The Scots are a logical people, as my friend says. I won’t gainsay that; but their major premise must be a very curious one. I have really been wondering, since I have been in Scotland, whether you have not got things mixed a little. The Scots are a Bible-reading people. I have sometimes wondered whether, instead of reading “In the beginning the Lord created the heavens and the earth” they haven’t got “In the beginning the lairds created the heavens and the earth.”
Certainly the lairds have it all their own way through Scotland. Theirs is the land and all upon it; theirs is all that is beneath the land; theirs are the fishes in the rivers and in the lochs; theirs are the birds of the air; theirs are the salmon in the sea, even the seaweed that is thrown ashore, even the whales over a certain length, even the driftwood? Theirs are even the water and the air.
Why, in Dundee, do you know, the people there, in order to get water, had to pay £25,000 to the Earl of Airlie for the privilege of drawing water for their use out of a certain loch. The water alone; he retains the right to the fish. The very rain as it descends from heaven is the property of the Laird of Airlie!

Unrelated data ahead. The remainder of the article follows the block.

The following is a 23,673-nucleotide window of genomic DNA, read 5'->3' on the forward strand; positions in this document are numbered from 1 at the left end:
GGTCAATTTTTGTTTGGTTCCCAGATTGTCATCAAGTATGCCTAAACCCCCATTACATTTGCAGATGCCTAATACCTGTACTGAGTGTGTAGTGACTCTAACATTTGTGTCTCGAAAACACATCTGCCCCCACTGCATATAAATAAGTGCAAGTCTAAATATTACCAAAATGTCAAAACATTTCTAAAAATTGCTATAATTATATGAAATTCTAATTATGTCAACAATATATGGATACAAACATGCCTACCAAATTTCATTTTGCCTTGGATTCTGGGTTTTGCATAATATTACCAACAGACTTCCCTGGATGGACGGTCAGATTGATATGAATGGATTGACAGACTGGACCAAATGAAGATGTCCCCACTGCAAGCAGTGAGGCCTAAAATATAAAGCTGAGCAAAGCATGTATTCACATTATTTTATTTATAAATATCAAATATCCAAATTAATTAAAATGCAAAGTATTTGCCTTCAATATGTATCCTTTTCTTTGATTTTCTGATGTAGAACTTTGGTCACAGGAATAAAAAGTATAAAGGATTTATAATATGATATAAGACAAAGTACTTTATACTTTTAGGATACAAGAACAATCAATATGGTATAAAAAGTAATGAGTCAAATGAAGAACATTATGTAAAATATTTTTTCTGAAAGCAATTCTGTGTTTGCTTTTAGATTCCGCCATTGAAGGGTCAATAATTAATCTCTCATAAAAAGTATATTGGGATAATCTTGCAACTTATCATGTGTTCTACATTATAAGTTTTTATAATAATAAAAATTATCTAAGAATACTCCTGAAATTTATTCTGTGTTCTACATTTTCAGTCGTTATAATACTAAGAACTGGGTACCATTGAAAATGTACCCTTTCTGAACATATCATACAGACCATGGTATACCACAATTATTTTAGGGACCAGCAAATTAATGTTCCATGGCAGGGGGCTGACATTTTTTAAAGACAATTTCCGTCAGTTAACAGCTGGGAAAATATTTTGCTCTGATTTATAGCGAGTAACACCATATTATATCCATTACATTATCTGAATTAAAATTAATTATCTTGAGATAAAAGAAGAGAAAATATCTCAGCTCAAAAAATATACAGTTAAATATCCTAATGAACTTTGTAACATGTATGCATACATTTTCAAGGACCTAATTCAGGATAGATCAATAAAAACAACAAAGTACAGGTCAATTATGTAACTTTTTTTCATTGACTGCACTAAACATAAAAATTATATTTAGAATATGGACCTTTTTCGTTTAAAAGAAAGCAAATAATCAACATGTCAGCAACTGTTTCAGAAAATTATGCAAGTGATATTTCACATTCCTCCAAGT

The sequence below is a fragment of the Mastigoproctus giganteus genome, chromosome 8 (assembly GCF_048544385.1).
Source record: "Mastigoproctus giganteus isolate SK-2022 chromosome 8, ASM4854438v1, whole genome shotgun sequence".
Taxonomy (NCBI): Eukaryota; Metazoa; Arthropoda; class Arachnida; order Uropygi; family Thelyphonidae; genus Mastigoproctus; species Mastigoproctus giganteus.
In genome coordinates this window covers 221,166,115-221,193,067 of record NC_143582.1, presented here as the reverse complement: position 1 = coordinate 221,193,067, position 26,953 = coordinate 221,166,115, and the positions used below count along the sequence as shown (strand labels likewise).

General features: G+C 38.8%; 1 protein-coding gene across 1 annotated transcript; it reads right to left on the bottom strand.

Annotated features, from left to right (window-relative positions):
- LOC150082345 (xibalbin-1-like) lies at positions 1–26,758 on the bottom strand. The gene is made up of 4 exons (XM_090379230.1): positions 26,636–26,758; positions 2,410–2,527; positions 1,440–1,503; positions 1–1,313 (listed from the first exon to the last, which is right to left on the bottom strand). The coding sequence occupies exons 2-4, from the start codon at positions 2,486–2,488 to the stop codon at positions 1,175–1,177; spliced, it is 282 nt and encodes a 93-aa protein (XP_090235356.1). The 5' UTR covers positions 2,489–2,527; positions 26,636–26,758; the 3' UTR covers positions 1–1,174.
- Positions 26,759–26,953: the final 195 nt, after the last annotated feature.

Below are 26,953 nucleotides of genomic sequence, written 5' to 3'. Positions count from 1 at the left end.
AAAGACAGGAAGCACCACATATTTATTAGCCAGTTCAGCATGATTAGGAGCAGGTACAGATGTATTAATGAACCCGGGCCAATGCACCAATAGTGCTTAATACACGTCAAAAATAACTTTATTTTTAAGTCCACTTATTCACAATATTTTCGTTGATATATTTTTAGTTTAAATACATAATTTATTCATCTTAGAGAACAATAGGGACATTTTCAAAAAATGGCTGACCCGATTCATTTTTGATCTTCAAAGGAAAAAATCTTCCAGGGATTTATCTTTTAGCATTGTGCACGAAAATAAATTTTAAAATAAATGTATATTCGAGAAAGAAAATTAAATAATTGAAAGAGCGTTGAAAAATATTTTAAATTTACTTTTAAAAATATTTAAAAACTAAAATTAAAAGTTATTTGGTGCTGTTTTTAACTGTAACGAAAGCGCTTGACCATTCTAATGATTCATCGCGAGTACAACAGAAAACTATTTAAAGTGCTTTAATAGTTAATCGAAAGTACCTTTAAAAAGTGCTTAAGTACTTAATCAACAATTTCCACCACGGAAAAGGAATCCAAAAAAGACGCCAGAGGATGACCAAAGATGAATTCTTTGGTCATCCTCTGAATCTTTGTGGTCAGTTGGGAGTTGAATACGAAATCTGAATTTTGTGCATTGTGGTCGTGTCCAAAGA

Why, just think of it! You know how that the chosen people were passing through the wilderness and they thirsted, and Moses struck the rock and the water gushed forth. What good would it have done if that rock had been private property, and some Earl of Airlie had been there who would say: “You cannot take a cupful until you pay me £25,000?” And this Earl of Airlie does not live in Scotland at all—at any rate, he does not live in Dundee! He never drinks a cupful of that water. Why—just think of it; here, when you have dry weather, the preachers pray for rain, and then when the good Lord listens to their prayer, and sends it down, it belongs to the Earl of Airlie!
But the people of Scotland have the air—that is, what they can get in the streets and the roads! There is at Dundee a hill they call Balgay. It was never cultivated, and the only thing about it is that there is good air to be obtained there, also fine views. That hill belongs to a non-resident. I think the man’s name is Scott, and he lives in Edinburgh. The people of Dundee want to take their walks on that hill. How do they get that privilege? By paying him a rent of £14 per acre! Talk about the taboo!